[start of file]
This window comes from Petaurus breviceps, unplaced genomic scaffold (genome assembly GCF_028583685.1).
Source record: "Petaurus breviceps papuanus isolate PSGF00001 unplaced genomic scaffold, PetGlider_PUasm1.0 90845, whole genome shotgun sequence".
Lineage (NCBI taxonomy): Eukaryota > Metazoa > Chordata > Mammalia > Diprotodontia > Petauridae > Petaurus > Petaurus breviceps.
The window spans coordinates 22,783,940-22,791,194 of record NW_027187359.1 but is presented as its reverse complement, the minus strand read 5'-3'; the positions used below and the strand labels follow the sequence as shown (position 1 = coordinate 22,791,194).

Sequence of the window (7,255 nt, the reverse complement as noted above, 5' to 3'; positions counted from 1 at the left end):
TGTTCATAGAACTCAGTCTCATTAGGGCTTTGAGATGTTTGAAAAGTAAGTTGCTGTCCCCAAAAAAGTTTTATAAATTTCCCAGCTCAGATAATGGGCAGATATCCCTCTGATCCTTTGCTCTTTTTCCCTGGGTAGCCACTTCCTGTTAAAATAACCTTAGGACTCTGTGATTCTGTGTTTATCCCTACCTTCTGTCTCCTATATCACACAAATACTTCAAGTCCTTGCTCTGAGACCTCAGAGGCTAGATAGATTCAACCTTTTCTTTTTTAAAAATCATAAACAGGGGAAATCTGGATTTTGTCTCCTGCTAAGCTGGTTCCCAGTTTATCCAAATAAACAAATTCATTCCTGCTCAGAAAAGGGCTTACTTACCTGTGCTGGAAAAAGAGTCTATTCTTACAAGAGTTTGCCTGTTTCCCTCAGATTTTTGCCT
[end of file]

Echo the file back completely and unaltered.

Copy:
This window comes from Petaurus breviceps, unplaced genomic scaffold (genome assembly GCF_028583685.1).
Source record: "Petaurus breviceps papuanus isolate PSGF00001 unplaced genomic scaffold, PetGlider_PUasm1.0 90845, whole genome shotgun sequence".
Lineage (NCBI taxonomy): Eukaryota > Metazoa > Chordata > Mammalia > Diprotodontia > Petauridae > Petaurus > Petaurus breviceps.
The window spans coordinates 22,783,940-22,791,194 of record NW_027187359.1 but is presented as its reverse complement, the minus strand read 5'-3'; the positions used below and the strand labels follow the sequence as shown (position 1 = coordinate 22,791,194).

Sequence of the window (7,255 nt, the reverse complement as noted above, 5' to 3'; positions counted from 1 at the left end):
TGTTCATAGAACTCAGTCTCATTAGGGCTTTGAGATGTTTGAAAAGTAAGTTGCTGTCCCCAAAAAAGTTTTATAAATTTCCCAGCTCAGATAATGGGCAGATATCCCTCTGATCCTTTGCTCTTTTTCCCTGGGTAGCCACTTCCTGTTAAAATAACCTTAGGACTCTGTGATTCTGTGTTTATCCCTACCTTCTGTCTCCTATATCACACAAATACTTCAAGTCCTTGCTCTGAGACCTCAGAGGCTAGATAGATTCAACCTTTTCTTTTTTAAAAATCATAAACAGGGGAAATCTGGATTTTGTCTCCTGCTAAGCTGGTTCCCAGTTTATCCAAATAAACAAATTCATTCCTGCTCAGAAAAGGGCTTACTTACCTGTGCTGGAAAAAGAGTCTATTCTTACAAGAGTTTGCCTGTTTCCCTCAGATTTTTGCCT